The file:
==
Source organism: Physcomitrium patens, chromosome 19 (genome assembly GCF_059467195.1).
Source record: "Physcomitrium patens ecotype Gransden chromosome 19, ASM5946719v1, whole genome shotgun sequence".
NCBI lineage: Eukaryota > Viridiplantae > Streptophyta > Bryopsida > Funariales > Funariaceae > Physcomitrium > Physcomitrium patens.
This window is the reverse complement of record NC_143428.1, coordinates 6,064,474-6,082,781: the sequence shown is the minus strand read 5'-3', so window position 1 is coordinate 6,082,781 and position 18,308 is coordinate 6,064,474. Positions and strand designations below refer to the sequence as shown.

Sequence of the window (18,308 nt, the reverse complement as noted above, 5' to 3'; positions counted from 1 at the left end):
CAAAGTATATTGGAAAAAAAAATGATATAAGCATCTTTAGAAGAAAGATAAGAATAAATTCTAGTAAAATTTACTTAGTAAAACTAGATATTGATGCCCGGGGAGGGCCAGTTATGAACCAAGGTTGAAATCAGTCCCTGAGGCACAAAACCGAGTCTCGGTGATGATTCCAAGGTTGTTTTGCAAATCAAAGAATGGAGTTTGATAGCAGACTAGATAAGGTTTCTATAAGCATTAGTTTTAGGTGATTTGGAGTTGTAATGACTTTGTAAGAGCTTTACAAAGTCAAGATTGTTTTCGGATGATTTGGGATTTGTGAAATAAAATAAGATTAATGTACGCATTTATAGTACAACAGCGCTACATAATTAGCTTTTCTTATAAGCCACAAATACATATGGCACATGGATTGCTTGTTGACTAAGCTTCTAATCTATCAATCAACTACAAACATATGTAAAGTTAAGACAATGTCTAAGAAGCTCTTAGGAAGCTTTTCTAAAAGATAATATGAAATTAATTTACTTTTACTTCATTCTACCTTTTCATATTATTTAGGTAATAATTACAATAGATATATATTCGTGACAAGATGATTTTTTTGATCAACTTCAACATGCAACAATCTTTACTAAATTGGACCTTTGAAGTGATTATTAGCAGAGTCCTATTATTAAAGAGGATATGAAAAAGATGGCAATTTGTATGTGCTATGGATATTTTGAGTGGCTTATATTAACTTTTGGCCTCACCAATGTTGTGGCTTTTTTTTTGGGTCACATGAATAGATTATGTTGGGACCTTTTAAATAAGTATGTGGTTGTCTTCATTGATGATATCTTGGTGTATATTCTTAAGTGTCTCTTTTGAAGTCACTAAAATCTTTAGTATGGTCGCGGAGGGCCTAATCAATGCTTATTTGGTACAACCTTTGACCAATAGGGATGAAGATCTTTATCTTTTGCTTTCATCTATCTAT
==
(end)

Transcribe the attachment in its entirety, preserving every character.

Source organism: Physcomitrium patens, chromosome 19 (genome assembly GCF_059467195.1).
Source record: "Physcomitrium patens ecotype Gransden chromosome 19, ASM5946719v1, whole genome shotgun sequence".
NCBI lineage: Eukaryota > Viridiplantae > Streptophyta > Bryopsida > Funariales > Funariaceae > Physcomitrium > Physcomitrium patens.
This window is the reverse complement of record NC_143428.1, coordinates 6,064,474-6,082,781: the sequence shown is the minus strand read 5'-3', so window position 1 is coordinate 6,082,781 and position 18,308 is coordinate 6,064,474. Positions and strand designations below refer to the sequence as shown.

Sequence of the window (18,308 nt, the reverse complement as noted above, 5' to 3'; positions counted from 1 at the left end):
CAAAGTATATTGGAAAAAAAAATGATATAAGCATCTTTAGAAGAAAGATAAGAATAAATTCTAGTAAAATTTACTTAGTAAAACTAGATATTGATGCCCGGGGAGGGCCAGTTATGAACCAAGGTTGAAATCAGTCCCTGAGGCACAAAACCGAGTCTCGGTGATGATTCCAAGGTTGTTTTGCAAATCAAAGAATGGAGTTTGATAGCAGACTAGATAAGGTTTCTATAAGCATTAGTTTTAGGTGATTTGGAGTTGTAATGACTTTGTAAGAGCTTTACAAAGTCAAGATTGTTTTCGGATGATTTGGGATTTGTGAAATAAAATAAGATTAATGTACGCATTTATAGTACAACAGCGCTACATAATTAGCTTTTCTTATAAGCCACAAATACATATGGCACATGGATTGCTTGTTGACTAAGCTTCTAATCTATCAATCAACTACAAACATATGTAAAGTTAAGACAATGTCTAAGAAGCTCTTAGGAAGCTTTTCTAAAAGATAATATGAAATTAATTTACTTTTACTTCATTCTACCTTTTCATATTATTTAGGTAATAATTACAATAGATATATATTCGTGACAAGATGATTTTTTTGATCAACTTCAACATGCAACAATCTTTACTAAATTGGACCTTTGAAGTGATTATTAGCAGAGTCCTATTATTAAAGAGGATATGAAAAAGATGGCAATTTGTATGTGCTATGGATATTTTGAGTGGCTTATATTAACTTTTGGCCTCACCAATGTTGTGGCTTTTTTTTTGGGTCACATGAATAGATTATGTTGGGACCTTTTAAATAAGTATGTGGTTGTCTTCATTGATGATATCTTGGTGTATATTCTTAAGTGTCTCTTTTGAAGTCACTAAAATCTTTAGTATGGTCGCGGAGGGCCTAATCAATGCTTATTTGGTACAACCTTTGACCAATAGGGATGAAGATCTTTATCTTTTGCTTTCATCTATCTAT